Blew — "blown away. It is no accident that the unconscious produces the color blue in one scene, but uses red in another or black in yet another. Blue is used because this particular color expresses the dynamic at work in the unconscious. The meaning that blue has for the uncon- scious will be found somewhere in the associations to this color that the unconscious produces. Depending on who the dreamer is, the color could represent clarity and detached contemplation.

This use of the symbol might, when interpreted in step three, turn out to mean that a person who is completely controlled by feelings needs to be a little more cool and clear. You are, in effect, asking the Un conscious, "What are the meanings that you associate with you r own symbol? The purpose is to find out what your own unique associations are, not what someone else tells you they ought to be according to some book or some theory of psychology. So don't be embarrassed by your associations; don't censor them; don't try to make them sound more elegant or "proper.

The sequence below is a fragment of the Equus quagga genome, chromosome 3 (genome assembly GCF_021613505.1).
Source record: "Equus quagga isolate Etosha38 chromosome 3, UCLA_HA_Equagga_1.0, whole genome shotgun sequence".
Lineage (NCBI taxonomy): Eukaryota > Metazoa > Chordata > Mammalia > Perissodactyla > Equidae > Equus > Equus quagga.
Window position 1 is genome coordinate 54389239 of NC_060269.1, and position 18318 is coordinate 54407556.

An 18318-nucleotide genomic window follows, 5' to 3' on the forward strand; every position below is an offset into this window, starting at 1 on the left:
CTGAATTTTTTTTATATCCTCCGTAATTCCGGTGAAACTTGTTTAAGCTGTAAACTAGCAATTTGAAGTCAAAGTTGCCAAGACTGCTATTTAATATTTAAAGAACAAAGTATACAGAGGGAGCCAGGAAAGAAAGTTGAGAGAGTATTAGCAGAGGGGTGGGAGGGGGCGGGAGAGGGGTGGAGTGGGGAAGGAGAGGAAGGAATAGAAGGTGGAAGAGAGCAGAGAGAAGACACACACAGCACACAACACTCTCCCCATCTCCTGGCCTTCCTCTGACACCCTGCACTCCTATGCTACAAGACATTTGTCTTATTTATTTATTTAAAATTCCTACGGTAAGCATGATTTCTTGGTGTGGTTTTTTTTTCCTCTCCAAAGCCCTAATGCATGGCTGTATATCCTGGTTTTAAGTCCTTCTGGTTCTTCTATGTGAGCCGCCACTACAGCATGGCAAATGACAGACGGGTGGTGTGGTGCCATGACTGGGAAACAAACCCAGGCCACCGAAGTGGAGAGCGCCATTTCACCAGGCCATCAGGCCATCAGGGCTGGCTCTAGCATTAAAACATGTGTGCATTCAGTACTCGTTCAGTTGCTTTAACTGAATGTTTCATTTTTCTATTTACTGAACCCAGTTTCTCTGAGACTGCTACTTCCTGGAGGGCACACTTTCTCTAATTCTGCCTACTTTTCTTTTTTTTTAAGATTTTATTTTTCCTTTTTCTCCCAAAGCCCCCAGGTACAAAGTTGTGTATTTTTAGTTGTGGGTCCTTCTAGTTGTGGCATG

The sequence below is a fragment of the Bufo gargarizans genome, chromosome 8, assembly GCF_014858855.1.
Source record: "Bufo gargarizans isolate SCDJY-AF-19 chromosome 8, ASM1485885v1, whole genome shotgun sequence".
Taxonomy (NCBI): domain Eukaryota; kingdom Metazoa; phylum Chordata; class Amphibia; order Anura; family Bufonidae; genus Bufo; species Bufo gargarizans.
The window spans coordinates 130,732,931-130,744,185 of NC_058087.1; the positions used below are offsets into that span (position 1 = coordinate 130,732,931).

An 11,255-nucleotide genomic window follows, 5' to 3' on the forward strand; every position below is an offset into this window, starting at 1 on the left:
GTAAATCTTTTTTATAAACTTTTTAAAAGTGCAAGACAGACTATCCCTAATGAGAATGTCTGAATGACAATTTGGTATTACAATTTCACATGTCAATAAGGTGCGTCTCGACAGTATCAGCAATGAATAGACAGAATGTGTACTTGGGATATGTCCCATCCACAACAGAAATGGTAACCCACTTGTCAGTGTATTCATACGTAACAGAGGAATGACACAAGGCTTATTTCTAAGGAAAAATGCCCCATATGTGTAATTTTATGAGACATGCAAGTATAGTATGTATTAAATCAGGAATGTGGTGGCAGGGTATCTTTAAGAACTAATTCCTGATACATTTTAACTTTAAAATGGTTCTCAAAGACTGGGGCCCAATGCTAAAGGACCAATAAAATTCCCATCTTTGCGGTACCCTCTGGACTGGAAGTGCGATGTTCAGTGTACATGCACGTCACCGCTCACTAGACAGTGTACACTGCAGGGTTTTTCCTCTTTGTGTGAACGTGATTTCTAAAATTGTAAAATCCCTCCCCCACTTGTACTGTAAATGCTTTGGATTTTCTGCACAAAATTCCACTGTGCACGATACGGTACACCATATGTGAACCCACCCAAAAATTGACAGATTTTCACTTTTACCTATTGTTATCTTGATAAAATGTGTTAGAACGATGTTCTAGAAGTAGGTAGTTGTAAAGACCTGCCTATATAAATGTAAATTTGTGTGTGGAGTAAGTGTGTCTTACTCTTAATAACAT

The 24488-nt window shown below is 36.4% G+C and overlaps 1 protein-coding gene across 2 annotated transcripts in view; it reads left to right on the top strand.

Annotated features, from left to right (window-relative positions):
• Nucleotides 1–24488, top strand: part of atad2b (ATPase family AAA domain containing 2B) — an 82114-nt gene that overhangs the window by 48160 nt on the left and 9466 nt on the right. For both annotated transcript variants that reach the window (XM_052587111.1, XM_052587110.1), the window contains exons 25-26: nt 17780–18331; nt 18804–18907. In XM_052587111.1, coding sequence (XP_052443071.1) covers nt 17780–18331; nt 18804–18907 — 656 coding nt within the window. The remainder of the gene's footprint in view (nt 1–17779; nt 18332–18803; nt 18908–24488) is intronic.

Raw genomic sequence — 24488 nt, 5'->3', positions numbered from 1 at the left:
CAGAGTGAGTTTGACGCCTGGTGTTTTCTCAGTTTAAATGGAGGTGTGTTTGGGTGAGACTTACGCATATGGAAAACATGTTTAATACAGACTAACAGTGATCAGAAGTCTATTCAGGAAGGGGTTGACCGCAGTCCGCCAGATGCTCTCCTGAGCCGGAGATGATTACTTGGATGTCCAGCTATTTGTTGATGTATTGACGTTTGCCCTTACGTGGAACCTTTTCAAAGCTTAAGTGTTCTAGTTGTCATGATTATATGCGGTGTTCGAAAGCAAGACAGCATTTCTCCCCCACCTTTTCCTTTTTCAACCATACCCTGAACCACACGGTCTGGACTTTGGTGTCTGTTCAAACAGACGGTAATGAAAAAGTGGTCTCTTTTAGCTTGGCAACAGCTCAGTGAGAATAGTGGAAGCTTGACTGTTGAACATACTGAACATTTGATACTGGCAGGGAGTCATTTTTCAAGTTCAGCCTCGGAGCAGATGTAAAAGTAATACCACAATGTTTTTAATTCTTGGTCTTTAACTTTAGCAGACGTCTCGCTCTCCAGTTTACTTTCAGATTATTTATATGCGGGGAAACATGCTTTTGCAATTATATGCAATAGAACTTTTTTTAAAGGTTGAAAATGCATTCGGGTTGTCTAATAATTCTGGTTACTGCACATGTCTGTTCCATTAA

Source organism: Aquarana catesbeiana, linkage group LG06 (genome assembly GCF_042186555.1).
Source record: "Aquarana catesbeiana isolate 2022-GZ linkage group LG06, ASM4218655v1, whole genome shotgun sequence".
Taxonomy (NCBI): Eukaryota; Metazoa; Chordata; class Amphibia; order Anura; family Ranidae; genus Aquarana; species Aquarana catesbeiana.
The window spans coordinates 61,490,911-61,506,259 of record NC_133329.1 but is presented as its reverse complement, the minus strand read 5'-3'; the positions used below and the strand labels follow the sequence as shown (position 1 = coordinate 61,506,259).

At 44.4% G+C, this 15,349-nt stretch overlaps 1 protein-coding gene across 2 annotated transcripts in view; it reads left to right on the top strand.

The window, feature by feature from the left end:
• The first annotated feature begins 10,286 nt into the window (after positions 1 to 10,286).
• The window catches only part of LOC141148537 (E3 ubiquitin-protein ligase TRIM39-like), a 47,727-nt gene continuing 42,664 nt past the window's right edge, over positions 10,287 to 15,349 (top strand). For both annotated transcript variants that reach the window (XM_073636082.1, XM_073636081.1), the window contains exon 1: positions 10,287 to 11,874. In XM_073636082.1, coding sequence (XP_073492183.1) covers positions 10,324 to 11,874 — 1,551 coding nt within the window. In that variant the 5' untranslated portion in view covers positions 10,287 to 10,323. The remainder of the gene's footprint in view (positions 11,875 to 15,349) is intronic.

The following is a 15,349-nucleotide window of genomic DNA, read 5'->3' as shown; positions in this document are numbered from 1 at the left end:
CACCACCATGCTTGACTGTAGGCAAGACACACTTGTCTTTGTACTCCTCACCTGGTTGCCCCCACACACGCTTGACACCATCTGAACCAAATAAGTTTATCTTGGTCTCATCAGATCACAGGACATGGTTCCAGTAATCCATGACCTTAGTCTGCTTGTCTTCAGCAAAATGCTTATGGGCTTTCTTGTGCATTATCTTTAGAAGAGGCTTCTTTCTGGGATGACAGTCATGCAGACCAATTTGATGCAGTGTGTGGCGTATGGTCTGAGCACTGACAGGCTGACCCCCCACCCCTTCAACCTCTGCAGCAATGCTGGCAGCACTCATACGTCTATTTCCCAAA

Make a new association from the original image. Always go back to the dream image and start over again from there. Don't make chain associations. Chain associations are when we make connections with the asso- ciations rather than with the original dream image. This is also called "free association. If we do this we never get back to the original dream image. By the time we get to "hospi- tal" or "Aunt Jennie" we have already lost any direct connection to the color blue. The correct method can be pictured as a wheel, with the dream image at the hub, and the associations radiating out like spokes from the center.

All associations proceed from the original im- age. We always return to the center of the wheel before we go to the next association. The unconscious often uses symbols that bring up col- loquial phrases like "I've got the blues. They come out of the simple, down-to-earth everyday life; therefore, they are excellent language for the unconscious.